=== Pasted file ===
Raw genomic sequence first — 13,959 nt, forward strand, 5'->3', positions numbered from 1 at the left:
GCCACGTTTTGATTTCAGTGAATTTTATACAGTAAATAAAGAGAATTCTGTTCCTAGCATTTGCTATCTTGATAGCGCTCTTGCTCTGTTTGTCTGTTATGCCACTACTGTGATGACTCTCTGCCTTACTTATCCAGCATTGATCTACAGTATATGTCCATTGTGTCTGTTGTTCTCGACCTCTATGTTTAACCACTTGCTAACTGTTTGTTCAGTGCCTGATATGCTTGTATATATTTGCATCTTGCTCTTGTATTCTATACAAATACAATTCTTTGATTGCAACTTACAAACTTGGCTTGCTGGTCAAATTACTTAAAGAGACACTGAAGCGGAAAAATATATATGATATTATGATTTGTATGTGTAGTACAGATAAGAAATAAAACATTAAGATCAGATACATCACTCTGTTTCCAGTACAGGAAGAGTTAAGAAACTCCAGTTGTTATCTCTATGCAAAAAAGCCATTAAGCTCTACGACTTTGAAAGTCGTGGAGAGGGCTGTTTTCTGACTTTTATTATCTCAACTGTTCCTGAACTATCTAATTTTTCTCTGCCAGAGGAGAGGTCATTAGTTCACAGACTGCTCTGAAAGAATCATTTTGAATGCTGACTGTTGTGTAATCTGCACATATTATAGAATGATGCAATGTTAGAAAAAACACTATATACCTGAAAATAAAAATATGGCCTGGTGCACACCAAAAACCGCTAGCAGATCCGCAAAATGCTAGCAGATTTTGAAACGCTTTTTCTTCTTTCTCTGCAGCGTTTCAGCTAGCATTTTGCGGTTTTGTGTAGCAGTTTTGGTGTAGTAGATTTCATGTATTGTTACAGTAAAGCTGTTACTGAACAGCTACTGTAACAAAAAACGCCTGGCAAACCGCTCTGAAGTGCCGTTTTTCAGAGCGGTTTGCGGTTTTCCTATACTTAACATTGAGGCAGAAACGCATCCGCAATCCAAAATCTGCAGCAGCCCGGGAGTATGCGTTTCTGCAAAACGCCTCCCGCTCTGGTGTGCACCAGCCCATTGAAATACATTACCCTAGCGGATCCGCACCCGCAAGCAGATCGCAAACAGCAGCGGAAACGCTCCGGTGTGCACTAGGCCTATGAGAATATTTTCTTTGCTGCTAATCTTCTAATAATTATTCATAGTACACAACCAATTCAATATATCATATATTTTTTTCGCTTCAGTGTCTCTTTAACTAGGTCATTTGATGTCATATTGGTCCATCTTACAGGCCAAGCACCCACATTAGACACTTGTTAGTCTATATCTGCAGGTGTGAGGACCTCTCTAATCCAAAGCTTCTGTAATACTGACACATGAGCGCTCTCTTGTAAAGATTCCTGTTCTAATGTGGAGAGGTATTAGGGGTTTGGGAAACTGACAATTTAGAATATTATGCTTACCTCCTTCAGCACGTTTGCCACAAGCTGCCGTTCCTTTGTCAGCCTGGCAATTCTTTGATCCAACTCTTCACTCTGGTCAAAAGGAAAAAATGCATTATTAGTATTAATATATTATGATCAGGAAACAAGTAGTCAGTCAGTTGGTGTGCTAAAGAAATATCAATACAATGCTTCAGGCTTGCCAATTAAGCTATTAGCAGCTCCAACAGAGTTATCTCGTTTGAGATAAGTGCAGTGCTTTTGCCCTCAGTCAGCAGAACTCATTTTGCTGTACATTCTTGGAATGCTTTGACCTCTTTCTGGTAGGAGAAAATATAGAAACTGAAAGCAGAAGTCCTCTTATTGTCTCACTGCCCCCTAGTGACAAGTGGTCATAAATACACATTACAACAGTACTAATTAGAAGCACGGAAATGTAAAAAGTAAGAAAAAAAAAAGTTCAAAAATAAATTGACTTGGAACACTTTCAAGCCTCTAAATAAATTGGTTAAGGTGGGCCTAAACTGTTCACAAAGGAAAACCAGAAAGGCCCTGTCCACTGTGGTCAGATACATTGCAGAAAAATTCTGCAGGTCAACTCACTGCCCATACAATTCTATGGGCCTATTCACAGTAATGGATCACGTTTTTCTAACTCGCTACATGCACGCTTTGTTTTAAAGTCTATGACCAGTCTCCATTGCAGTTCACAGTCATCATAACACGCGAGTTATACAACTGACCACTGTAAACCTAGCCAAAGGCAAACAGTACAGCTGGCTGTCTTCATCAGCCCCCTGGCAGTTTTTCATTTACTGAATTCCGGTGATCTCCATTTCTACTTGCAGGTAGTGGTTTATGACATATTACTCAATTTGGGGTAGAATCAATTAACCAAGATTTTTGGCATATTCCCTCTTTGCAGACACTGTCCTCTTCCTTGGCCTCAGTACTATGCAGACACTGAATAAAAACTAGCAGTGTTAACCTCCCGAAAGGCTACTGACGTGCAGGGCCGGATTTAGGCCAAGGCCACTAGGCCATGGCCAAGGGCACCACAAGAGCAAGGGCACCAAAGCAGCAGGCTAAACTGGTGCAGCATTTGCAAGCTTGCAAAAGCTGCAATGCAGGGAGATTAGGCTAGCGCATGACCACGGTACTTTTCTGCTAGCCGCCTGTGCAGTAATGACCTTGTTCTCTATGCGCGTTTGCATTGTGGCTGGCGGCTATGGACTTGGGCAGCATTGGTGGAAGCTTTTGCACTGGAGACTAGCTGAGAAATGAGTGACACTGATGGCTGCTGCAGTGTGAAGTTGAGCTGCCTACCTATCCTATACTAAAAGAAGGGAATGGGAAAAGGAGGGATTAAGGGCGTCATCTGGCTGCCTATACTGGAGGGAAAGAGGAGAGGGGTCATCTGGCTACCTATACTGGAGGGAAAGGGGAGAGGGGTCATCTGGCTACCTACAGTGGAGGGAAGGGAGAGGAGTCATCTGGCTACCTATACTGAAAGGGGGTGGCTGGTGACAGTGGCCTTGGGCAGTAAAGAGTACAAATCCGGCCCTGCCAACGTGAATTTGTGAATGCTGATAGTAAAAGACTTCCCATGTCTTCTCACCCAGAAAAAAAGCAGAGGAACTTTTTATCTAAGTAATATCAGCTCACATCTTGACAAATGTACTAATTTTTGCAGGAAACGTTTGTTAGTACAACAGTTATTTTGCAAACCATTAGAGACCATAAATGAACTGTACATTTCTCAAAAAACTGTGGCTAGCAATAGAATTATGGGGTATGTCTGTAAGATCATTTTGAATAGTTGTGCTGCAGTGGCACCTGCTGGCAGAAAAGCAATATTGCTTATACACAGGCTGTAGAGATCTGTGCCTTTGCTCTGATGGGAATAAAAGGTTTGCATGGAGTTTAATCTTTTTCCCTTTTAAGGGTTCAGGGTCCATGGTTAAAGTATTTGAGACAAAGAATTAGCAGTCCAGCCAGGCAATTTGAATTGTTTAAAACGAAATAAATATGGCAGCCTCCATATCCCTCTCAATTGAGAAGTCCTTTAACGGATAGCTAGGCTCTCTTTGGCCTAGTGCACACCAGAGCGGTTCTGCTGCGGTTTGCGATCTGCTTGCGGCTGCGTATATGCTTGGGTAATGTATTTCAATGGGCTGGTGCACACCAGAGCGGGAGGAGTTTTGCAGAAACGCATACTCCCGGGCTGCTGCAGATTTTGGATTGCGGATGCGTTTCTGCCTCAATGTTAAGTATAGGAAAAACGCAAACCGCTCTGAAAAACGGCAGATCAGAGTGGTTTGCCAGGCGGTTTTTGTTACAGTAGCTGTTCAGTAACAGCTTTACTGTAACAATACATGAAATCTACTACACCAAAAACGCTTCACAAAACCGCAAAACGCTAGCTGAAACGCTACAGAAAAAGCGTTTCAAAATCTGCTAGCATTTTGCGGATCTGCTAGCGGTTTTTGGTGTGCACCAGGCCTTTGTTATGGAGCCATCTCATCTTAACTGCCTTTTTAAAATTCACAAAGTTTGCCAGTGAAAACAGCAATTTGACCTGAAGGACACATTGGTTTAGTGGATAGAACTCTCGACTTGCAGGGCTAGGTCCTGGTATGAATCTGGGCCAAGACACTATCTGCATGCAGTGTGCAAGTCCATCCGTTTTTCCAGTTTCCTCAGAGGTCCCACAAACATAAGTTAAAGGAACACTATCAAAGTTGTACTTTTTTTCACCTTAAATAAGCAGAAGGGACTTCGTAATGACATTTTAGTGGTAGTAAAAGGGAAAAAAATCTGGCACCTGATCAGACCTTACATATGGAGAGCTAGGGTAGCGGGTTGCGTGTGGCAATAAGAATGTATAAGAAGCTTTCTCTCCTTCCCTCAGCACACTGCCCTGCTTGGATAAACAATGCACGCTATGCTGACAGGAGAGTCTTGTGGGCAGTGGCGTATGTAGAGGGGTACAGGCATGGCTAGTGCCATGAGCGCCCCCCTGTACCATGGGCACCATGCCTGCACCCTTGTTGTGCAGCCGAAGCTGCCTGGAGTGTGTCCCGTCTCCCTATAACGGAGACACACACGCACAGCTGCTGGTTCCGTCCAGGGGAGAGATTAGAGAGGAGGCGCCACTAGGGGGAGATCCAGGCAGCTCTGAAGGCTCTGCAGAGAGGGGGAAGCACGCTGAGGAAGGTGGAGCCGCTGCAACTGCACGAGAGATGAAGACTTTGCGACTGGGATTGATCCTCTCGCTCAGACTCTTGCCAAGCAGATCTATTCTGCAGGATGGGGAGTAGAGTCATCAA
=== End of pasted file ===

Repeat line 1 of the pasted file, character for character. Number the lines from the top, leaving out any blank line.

Raw genomic sequence first — 13,959 nt, forward strand, 5'->3', positions numbered from 1 at the left: